Friday, January 04, 2008

The evils of "the Daily Telegraph" test

Thats NSW State Labor looking after your children and their wellbeing for you. Who in their right mind, other than lazy deadbeat parents and those that expect all for nothing would send their kids to a Government run school. Then again, you voted for them, you get what you deserve. Stan, Daily Telegraph blog

Will it meet the Daily Telegraph test is a reasonably common phrase in the NSW public sector.

For the benefit of international readers, the Daily Telegraph is a Sydney daily known for its sensationalised stories.

The phrase "will it meet the Daily Telegraphy test" refers to actions or decisions that while ethical and legal might be subject to sensationalised mis-reporting. The effects on decision making are quite pernicious.

Today's Daily Telegraph provided an especially vivid example. It is also an example that illustrates the point I made a few days ago in Australia - failures in public policy about what I see as the growing impotence of public policy in the face of growing complexity and competing demands.

To set the scene.

All applicants for teaching jobs must agree to a national criminal record check for charges and convictions, including spent convictions, for any offences carrying a penalty of 12 months in jail or longer. Daily Telegraph

In the face of growing public concern about paedophilia, the NSW Government introduced compulsory criminal checks for all people applying for a variety of NSW public service positions, including teachers.

The difficulty with this is that while it might stop convicted paedophiles applying for teaching positions, surely a good thing, it also required the creation of new systems, imposed costs and generated a series of reports that had then to be assessed.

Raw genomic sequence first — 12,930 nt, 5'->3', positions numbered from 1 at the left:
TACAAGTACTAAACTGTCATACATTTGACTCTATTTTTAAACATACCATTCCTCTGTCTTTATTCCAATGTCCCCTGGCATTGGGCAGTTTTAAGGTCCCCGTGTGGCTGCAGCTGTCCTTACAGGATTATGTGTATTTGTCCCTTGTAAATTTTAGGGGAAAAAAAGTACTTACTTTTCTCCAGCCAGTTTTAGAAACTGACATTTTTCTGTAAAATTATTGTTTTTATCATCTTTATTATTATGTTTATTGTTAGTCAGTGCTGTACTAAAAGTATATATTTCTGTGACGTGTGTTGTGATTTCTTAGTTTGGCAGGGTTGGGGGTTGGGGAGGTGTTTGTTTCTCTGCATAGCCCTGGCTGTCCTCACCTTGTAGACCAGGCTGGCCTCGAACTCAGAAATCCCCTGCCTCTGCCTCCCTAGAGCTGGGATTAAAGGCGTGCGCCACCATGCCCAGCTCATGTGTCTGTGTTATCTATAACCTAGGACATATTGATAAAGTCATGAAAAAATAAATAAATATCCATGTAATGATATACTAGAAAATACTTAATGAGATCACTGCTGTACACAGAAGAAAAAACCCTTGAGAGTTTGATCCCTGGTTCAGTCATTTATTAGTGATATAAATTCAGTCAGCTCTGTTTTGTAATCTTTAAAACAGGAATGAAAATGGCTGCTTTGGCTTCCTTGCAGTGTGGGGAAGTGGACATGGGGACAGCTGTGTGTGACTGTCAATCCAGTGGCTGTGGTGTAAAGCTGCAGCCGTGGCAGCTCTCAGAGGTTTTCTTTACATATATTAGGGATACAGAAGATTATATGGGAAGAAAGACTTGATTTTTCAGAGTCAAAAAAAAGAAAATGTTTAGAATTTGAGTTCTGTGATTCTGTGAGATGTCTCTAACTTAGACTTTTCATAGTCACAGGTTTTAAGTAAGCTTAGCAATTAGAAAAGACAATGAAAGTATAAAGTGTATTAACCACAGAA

Most importantly of all, what do you do with the information once you have it? Do you bring other criminal convictions in on the ground of good character? When should a criminal conviction stop a person teaching?

In fairness to the NSW Government, they built in a series of controls. Cases had to be assessed individually. A conviction of itself should not rule a person out. Information collected as part of the checks should be destroyed after a period.

Now we come to a second factor, Freedom of Information. Again for the benefit of overseas readers, this is legislation that gives people access to information about official policies and decisions. Media organisations are one of the most active users of the legislation because it provides a base for stories.

The Daily Telegraph sought details under Freedom of Information "of the criminal histories of all of the new teaching applicants, including major convictions, the sentence they received and the reason they were not deemed a risk to children."

The information the paper obtained showed that there were 7,084 applicants for teacher positions in in NSW in the six months between November 2006 and May 2007. Of these, only 36 were ruled ineligible.

More broadly, 263 applicants had a "general criminal record." Of these, 128 were given a job.

The Telegraph used this information to mount a major attack under the headline Teachers' criminal pasts exposed.

I really don't feel strong enough to deconstruct the paper's arguments. Perhaps Marcellous does?

For the moment, I would simply note that Telegraph readers are not going to subject the piece to critical analysis, they are simply going to absorb the message that NSW employs "criminals" as teachers and that's a bad thing.


I made a rather spectacular typo in this piece, writing that 36 teachers were ruled inedible rather than ineligible. Thanks to Lexcen and Neil for pointing it out. While I have corrected it now, Neil has kindly recorded it for posterity!

I know that we sometimes consume our teachers in one way or another, but inedible? Really!